Glimpses Of Our Ancestors In Sussex - online book

With Sketches Of Sussex Characters, Remarkable Incidents &c

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76                 Glimpses of Our Ancestors.
proceeded to the Custom House, broke it open, loaded their horses with goods, and rode off, first to Fordingbridge and thence to Brook, where they divided their booty and dispersed.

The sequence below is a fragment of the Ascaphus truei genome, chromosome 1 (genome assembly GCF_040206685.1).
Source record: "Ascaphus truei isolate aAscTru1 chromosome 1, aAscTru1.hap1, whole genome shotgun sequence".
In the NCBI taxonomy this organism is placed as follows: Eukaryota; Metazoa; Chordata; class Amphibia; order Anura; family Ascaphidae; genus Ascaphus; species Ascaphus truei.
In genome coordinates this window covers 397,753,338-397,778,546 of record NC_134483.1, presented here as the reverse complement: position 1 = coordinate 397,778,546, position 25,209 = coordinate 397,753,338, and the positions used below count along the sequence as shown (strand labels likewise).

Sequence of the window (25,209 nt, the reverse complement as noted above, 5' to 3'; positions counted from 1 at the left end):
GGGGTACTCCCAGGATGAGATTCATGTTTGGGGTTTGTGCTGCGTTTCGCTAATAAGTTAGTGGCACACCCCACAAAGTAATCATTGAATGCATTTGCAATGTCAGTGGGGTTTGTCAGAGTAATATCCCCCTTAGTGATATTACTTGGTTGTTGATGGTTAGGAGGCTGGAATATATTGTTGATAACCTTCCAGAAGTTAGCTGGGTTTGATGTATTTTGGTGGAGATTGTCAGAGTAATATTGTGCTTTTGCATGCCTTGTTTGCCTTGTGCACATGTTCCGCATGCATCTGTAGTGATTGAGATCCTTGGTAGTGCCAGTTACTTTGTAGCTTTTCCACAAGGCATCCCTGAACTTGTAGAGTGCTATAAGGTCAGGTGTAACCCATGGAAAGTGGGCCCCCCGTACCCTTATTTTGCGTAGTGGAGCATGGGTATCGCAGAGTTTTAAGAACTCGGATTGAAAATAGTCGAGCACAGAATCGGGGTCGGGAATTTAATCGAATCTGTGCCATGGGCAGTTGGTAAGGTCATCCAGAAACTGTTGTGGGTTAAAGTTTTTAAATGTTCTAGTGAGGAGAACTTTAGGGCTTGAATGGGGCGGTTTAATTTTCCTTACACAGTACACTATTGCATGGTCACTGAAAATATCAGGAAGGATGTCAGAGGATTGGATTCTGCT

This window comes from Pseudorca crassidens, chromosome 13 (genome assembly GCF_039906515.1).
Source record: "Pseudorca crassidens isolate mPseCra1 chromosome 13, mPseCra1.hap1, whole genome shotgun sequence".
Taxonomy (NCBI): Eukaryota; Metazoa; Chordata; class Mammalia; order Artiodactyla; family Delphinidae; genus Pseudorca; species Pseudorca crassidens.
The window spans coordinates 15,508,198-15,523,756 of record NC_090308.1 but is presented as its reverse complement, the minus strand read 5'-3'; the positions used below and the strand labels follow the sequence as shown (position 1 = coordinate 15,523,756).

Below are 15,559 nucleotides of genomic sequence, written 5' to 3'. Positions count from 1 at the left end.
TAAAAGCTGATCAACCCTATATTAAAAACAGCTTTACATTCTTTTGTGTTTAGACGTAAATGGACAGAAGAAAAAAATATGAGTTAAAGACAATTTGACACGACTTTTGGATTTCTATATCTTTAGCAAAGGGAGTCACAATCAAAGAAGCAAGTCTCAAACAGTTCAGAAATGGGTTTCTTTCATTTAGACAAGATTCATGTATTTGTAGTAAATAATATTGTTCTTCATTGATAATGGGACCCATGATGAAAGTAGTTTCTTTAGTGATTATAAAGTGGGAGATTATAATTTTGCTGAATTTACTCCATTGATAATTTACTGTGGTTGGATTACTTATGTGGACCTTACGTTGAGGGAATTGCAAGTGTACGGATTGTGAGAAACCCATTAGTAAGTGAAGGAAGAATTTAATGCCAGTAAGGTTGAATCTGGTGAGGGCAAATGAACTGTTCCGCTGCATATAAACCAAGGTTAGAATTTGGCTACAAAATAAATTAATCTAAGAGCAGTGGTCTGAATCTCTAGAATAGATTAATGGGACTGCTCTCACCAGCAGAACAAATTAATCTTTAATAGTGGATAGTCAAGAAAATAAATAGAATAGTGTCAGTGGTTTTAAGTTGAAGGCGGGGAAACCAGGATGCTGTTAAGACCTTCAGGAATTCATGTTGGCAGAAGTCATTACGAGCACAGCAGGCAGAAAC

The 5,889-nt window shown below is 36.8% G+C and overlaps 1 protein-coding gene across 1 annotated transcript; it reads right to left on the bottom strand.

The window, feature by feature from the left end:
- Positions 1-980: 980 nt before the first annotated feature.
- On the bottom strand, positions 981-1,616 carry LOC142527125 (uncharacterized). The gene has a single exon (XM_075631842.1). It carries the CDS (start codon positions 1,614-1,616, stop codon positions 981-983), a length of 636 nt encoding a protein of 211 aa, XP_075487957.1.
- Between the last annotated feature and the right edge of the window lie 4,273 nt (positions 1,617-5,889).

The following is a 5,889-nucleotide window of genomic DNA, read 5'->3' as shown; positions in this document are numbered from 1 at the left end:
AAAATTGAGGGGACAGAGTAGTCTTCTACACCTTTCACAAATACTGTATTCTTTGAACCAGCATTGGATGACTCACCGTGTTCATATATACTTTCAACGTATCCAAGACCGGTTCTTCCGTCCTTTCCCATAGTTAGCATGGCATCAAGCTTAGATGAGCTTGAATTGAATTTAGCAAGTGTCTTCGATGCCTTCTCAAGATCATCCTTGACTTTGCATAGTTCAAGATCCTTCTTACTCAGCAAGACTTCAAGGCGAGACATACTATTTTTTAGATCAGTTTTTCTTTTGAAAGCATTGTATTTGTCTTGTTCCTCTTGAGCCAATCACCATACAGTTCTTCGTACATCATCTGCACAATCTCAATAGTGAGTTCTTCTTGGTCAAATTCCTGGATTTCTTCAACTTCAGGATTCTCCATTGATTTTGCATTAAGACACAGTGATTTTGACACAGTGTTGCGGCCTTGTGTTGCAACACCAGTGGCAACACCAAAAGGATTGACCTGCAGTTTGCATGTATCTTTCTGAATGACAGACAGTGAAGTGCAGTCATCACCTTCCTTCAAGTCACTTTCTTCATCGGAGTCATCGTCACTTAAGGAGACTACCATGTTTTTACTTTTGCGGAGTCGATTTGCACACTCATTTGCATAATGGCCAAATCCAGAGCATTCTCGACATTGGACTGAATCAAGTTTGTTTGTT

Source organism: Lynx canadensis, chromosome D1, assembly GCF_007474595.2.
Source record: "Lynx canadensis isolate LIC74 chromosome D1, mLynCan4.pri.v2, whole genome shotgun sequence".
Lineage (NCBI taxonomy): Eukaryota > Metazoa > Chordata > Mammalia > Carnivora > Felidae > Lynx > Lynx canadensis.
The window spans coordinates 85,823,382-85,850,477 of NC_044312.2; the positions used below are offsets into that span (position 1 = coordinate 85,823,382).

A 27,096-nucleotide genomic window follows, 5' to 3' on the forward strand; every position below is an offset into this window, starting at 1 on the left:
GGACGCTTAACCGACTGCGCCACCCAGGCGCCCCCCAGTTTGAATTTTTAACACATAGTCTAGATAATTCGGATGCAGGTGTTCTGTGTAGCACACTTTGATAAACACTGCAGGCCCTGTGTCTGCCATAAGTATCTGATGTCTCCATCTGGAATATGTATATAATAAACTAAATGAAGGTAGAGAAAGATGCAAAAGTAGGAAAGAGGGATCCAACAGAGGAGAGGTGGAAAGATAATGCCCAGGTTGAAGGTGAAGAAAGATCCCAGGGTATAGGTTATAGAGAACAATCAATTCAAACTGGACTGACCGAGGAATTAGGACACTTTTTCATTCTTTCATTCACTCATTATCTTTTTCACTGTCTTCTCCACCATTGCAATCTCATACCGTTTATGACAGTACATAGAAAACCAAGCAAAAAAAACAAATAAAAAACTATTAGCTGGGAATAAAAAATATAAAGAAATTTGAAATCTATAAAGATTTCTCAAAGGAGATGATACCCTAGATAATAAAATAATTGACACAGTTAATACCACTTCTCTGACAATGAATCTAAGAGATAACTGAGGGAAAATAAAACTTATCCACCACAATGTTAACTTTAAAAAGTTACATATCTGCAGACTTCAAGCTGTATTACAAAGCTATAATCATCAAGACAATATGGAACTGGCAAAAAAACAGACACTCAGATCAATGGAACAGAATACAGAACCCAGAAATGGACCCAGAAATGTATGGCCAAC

Now follows the tragic part of the affair. A reward was offered for the apprehension of the perpetrators of this daring act, but for some months with no avail. At length, a man named Diamond was captured and lodged in Chichester Gaol. The chief witnesses against this man were a Custom House officer named Galley and a shoemaker of Fordingbridge named Chater. On the 14th of February these two were on their way to Major Batten's, a Magistrate at Stanstead, near Chichester, to have their evidence taken, when they were induced to stop at the White Hart, at Rowland's Castle, in Hampshire, for refreshment, and here something fell from them which led the landlady to suspect the business they were travelling on. It shows how strongly the popular feeling was in those days with the smugglers that this woman should have sent for two of the men engaged in the late outrage, named Jackson and Carter, and communicated her suspicions to them. They sent for others of the gang, and Galley and Chater being made drunk they were put to bed, and then, in the middle of the night, were woke up, brought out, and, having been placed on a horse, their feet were tied under its belly, and a journey commenced, which, perhaps, is unparalleled for barbarity in a civilised country. As they rode along the smugglers lashed the unfortunate men with their long whips, until, in their agony, they fell with their heads under the horse's belly, and so the journey was continued, until Lady Holt Park was reached, and here Galley was taken from the horse in order to be thrown down a well. Changing their purpose, however, the brutes replaced the wretched man on the horse, and then, re-commencing their torture of him, whipped him to death on the Downs, and there dug a hole and buried him. Chater was still alive, and was reserved for further sufferings. Being taken from the horse and chained in a turf-house, he was here brutally
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